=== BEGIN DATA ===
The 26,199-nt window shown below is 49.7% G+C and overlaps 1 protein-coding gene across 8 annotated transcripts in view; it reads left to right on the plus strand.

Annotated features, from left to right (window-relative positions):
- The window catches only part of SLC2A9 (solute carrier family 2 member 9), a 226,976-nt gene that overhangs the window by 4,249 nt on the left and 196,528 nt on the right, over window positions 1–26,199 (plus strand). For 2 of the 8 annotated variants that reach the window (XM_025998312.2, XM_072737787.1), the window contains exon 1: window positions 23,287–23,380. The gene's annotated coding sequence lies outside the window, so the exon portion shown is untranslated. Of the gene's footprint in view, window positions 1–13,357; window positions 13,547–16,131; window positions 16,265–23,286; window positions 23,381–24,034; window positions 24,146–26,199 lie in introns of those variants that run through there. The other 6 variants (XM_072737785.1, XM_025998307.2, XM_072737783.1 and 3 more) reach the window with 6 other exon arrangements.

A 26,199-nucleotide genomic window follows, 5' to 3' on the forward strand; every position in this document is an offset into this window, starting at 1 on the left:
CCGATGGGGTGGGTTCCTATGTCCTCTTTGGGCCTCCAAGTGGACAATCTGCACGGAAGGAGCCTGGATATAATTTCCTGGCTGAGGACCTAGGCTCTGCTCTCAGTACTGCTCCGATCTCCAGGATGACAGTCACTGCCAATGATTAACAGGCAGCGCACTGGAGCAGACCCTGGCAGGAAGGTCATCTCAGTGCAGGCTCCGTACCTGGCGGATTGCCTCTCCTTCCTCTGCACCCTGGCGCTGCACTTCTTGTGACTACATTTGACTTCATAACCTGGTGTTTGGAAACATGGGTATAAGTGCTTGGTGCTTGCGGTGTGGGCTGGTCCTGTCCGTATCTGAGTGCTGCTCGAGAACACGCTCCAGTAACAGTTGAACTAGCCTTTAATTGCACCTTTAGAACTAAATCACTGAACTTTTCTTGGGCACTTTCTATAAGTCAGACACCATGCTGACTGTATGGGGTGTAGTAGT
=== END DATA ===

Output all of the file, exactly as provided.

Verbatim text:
The 26,199-nt window shown below is 49.7% G+C and overlaps 1 protein-coding gene across 8 annotated transcripts in view; it reads left to right on the plus strand.

Annotated features, from left to right (window-relative positions):
- The window catches only part of SLC2A9 (solute carrier family 2 member 9), a 226,976-nt gene that overhangs the window by 4,249 nt on the left and 196,528 nt on the right, over window positions 1–26,199 (plus strand). For 2 of the 8 annotated variants that reach the window (XM_025998312.2, XM_072737787.1), the window contains exon 1: window positions 23,287–23,380. The gene's annotated coding sequence lies outside the window, so the exon portion shown is untranslated. Of the gene's footprint in view, window positions 1–13,357; window positions 13,547–16,131; window positions 16,265–23,286; window positions 23,381–24,034; window positions 24,146–26,199 lie in introns of those variants that run through there. The other 6 variants (XM_072737785.1, XM_025998307.2, XM_072737783.1 and 3 more) reach the window with 6 other exon arrangements.

A 26,199-nucleotide genomic window follows, 5' to 3' on the forward strand; every position in this document is an offset into this window, starting at 1 on the left:
CCGATGGGGTGGGTTCCTATGTCCTCTTTGGGCCTCCAAGTGGACAATCTGCACGGAAGGAGCCTGGATATAATTTCCTGGCTGAGGACCTAGGCTCTGCTCTCAGTACTGCTCCGATCTCCAGGATGACAGTCACTGCCAATGATTAACAGGCAGCGCACTGGAGCAGACCCTGGCAGGAAGGTCATCTCAGTGCAGGCTCCGTACCTGGCGGATTGCCTCTCCTTCCTCTGCACCCTGGCGCTGCACTTCTTGTGACTACATTTGACTTCATAACCTGGTGTTTGGAAACATGGGTATAAGTGCTTGGTGCTTGCGGTGTGGGCTGGTCCTGTCCGTATCTGAGTGCTGCTCGAGAACACGCTCCAGTAACAGTTGAACTAGCCTTTAATTGCACCTTTAGAACTAAATCACTGAACTTTTCTTGGGCACTTTCTATAAGTCAGACACCATGCTGACTGTATGGGGTGTAGTAGT